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The Upper Layers of the Internet


Google Vice President and Chief Internet Evangelist Vinton G. Cerf

The Internet is a layered infrastructure and much has been made of the utility of that layering. IP layer packets are unaware of their underlying transport mechanisms. The Internet Protocol (IP) layer does not know or care what it carries in its payloads except that they are made up of binary bits. The layer above IP, such as the Transmission Control Protocol (TCP), User Datagram Protocol (UDP), or Real-Time Protocol (RTP), are equally unaware of the meaning of the bits they carry although they treat these bits differently: TCP keeps packets in order and repairs loss by retransmission. It also filters out duplicates and controls the flow to deal with congestion. The UDP transports packets quickly but without concern for ordering or recovery from loss. RTP uses time stamping and payload typing to cope with jitter and with correct interpretation of the format of the carried bits. Payloads can be marked as audio encoded (for example, G.711, G.723) or video encoded (for example, H.261, MPEG-4), although the meaning of these encoded payloads is opaque to RTP.

Electronic mail is carried in the Internet as Simple Mail Transport Protocol (SMTP). SMTP knows about the format of email messages but not about the meaning of the content. The World Wide Web uses the HyperText Transport Protocol (HTTP) over TCP to carry Webpage content encoded in HyperText Markup Language (HTML). Huge numbers of applications sit on top of HTTP providing useful information or functionality in the form of smartphone or other computing platform applications.

Above these application layers, however, the meaning of the content becomes important. The content of email, Web pages, video and audio streams is interpreted and used by humans. The transporting protocols and the applications that render content for human consumption are unaware of this meaning. One can imagine, however, a virtual layer above the application layer that deals with content. We might think of this as a political layer, not in the partisan sense, but in the sense that the content is viewed through a policy lens applied by some agreed-upon authority. The operators of application platforms may choose to enforce terms and conditions of use (for example, content inciting violence is not allowed, no one below a certain age is permitted to use the application or consume the content) or may be required by legal means to enforce such restrictions.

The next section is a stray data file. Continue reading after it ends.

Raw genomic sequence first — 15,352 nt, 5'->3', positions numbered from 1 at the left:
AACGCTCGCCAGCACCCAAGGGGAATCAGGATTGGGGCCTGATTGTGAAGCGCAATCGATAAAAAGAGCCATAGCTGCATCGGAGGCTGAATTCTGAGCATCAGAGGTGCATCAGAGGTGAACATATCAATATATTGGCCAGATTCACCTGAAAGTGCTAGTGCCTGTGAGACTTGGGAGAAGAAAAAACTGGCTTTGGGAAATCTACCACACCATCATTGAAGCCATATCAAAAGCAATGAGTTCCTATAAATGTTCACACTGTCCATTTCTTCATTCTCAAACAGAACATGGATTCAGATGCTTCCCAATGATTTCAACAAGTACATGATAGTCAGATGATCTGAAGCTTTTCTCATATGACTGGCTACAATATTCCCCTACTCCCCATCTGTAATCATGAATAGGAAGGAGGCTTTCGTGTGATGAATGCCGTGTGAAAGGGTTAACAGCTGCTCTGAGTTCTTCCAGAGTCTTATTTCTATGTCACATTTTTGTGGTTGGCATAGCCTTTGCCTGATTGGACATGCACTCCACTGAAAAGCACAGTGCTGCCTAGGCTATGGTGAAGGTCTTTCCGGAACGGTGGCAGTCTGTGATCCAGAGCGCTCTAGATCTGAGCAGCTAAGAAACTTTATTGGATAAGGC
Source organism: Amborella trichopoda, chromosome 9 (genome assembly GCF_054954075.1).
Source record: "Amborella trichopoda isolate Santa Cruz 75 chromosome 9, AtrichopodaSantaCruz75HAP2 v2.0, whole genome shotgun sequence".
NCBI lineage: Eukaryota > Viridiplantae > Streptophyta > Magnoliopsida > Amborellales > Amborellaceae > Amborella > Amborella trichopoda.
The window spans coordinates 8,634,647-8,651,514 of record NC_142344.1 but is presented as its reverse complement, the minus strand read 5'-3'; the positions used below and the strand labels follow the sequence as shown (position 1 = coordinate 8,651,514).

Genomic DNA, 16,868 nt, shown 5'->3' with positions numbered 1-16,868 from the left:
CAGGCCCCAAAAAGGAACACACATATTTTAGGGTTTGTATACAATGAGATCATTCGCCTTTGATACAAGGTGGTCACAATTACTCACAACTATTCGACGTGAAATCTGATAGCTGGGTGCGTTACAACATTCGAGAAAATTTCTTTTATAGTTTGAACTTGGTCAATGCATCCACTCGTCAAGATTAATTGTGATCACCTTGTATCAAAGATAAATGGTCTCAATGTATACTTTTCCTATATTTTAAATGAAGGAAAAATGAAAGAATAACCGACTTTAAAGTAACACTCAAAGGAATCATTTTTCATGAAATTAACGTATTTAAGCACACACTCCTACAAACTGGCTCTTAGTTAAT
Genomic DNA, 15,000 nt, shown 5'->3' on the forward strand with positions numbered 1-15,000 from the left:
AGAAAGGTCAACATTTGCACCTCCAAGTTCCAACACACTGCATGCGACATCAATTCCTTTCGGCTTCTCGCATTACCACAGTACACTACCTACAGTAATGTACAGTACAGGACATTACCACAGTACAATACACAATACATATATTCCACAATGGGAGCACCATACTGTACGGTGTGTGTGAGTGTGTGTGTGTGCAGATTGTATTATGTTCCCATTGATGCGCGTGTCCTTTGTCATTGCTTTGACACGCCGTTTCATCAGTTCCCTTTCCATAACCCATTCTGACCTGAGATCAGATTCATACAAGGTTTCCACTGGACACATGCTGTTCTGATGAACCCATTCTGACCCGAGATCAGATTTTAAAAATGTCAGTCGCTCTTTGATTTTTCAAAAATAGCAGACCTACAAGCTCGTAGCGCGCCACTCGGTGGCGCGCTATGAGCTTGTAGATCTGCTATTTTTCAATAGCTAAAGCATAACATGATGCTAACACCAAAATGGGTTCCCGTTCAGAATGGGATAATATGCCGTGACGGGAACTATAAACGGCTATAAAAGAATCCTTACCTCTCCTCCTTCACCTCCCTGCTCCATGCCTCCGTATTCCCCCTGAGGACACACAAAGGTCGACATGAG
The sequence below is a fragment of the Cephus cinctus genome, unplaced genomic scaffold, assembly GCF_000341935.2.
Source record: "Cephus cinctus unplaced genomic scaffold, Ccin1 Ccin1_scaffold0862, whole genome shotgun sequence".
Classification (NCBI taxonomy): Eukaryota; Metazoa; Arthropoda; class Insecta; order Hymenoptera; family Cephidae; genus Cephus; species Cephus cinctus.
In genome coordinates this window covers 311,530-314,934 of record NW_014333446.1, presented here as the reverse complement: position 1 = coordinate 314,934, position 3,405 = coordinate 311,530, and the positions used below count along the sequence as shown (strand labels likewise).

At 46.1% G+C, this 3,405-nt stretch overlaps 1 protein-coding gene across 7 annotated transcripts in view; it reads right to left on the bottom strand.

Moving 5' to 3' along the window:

Policy is a means of expressing behavioral norms that may also be enforced through law. Policy is a way to provide positive incentive for desired behavior or negative incentive for un-desired behavior. In the Internet space, so-called platform providers may self-regulate or may be regulated by external government agencies with the means to compel desired behaviors. The Internet's applications and the providers who support them form a kind of smart medium in which content is important. In some regimes, these platform providers are treated as common-carrier-like entities that are not responsible for content while those producing the content are held to enforceable norms. In other regimes, the smart media providers are required to become policers of content at risk of legal sanctions. Incentives for content providers may even be structured to lead to self-censorship to avoid penalties.

The choices made by governments as to the rules and means by which content is controlled have a profound effect on the nature of the society thus produced. Among the rights expressed in the Universal Declaration of Human Rights is freedom of speech. That freedom may well be abridged through incentives for platform providers either to restrict that freedom or to reveal the identity of the speaker, who then faces the consequences of prohibited speech. In the context of the World Wide Web, in some countries, search engine providers have been required to remove from their indices references to content deemed unacceptable by government authorities. On the other hand, there are endless examples of malware and misinformation that can be seen as harmful speech that threatens the safety and security of citizens and should be filtered and removed.

The permissive openness of the lower layers of the Internet is now plainly challenged by the policy choices made at the virtual political layer. Where lines are drawn in permission space will profoundly affect the utility and ubiquity of the Internet and the society in which it is embedded. The tussle in cyberspace, so aptly named by David D. Clark et al.,a is far from over.

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Author

Vinton G. Cerf is vice president and Chief Internet Evangelist at Google. He served as ACM president from 2012–2014.

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Footnotes

a. https://goo.gl/rLYqU8


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